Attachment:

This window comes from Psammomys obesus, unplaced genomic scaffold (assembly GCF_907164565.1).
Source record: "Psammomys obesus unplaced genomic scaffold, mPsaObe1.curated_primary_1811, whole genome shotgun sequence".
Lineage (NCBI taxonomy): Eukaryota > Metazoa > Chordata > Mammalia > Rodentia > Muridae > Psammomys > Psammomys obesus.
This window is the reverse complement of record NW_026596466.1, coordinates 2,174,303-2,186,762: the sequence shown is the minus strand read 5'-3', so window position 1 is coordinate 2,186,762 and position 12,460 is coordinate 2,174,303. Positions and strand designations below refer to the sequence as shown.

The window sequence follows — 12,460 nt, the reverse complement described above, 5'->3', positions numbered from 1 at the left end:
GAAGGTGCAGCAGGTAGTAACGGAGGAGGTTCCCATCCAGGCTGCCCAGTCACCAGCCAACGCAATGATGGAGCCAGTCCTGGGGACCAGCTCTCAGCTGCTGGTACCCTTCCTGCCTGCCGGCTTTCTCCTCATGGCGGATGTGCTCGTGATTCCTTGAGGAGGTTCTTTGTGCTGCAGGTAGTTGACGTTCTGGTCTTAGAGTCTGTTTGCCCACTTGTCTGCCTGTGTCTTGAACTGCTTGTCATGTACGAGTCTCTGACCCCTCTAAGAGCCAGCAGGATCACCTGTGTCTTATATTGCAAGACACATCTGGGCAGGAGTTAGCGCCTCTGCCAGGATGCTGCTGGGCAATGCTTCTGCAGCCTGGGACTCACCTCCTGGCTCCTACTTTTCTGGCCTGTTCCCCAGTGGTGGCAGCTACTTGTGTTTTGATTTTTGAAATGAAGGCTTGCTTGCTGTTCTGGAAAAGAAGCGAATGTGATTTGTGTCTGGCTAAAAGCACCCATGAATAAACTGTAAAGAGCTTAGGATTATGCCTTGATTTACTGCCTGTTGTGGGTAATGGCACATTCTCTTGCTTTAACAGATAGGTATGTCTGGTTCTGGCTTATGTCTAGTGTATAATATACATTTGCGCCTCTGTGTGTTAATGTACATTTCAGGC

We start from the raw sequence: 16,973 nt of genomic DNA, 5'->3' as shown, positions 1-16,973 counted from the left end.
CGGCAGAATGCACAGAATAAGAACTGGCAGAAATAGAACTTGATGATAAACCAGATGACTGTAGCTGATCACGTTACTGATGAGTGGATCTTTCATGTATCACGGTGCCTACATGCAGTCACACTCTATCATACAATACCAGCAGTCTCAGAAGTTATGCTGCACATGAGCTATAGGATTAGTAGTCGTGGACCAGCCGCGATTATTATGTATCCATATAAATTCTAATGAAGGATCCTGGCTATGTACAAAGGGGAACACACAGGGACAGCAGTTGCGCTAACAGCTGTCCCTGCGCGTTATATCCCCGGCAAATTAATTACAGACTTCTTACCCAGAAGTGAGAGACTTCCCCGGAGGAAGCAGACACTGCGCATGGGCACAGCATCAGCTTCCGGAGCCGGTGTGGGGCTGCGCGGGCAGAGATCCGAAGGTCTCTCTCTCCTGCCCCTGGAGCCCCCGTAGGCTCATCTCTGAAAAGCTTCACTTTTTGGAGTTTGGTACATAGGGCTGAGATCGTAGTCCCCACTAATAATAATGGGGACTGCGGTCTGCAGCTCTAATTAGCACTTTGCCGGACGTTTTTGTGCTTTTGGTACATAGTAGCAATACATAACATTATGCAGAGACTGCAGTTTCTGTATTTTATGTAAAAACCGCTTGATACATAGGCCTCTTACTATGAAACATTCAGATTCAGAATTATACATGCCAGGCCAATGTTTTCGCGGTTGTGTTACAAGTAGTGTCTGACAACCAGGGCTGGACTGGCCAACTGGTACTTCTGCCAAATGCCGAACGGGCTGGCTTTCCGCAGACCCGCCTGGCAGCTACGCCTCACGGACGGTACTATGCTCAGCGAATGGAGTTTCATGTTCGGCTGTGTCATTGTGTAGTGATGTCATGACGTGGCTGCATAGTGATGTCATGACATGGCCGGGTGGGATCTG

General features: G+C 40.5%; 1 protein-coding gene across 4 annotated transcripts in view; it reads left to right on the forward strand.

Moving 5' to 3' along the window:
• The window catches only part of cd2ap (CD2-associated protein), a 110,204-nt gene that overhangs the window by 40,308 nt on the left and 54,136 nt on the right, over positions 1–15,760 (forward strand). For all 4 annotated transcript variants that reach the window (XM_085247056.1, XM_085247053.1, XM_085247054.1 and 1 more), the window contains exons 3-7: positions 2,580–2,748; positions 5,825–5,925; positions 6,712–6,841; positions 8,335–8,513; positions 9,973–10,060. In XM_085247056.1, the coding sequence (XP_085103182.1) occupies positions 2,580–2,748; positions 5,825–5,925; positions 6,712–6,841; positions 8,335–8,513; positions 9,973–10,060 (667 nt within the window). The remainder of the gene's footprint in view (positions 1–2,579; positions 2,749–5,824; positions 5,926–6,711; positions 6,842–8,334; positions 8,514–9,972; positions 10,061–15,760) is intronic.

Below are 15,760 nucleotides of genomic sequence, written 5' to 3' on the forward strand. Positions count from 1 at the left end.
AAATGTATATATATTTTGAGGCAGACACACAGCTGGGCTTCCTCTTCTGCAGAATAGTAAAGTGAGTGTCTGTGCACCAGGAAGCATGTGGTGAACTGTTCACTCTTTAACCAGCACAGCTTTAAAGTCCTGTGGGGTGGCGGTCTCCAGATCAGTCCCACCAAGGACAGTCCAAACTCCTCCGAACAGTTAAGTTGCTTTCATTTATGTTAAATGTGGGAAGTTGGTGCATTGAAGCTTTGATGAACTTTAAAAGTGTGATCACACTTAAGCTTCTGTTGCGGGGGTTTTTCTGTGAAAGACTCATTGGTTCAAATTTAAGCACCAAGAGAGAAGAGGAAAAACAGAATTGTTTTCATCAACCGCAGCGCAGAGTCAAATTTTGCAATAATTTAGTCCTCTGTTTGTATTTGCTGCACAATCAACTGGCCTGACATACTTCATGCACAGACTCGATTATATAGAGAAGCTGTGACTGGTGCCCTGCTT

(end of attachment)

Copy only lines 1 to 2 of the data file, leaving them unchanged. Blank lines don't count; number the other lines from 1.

This window comes from Psammomys obesus, unplaced genomic scaffold (assembly GCF_907164565.1).
Source record: "Psammomys obesus unplaced genomic scaffold, mPsaObe1.curated_primary_1811, whole genome shotgun sequence".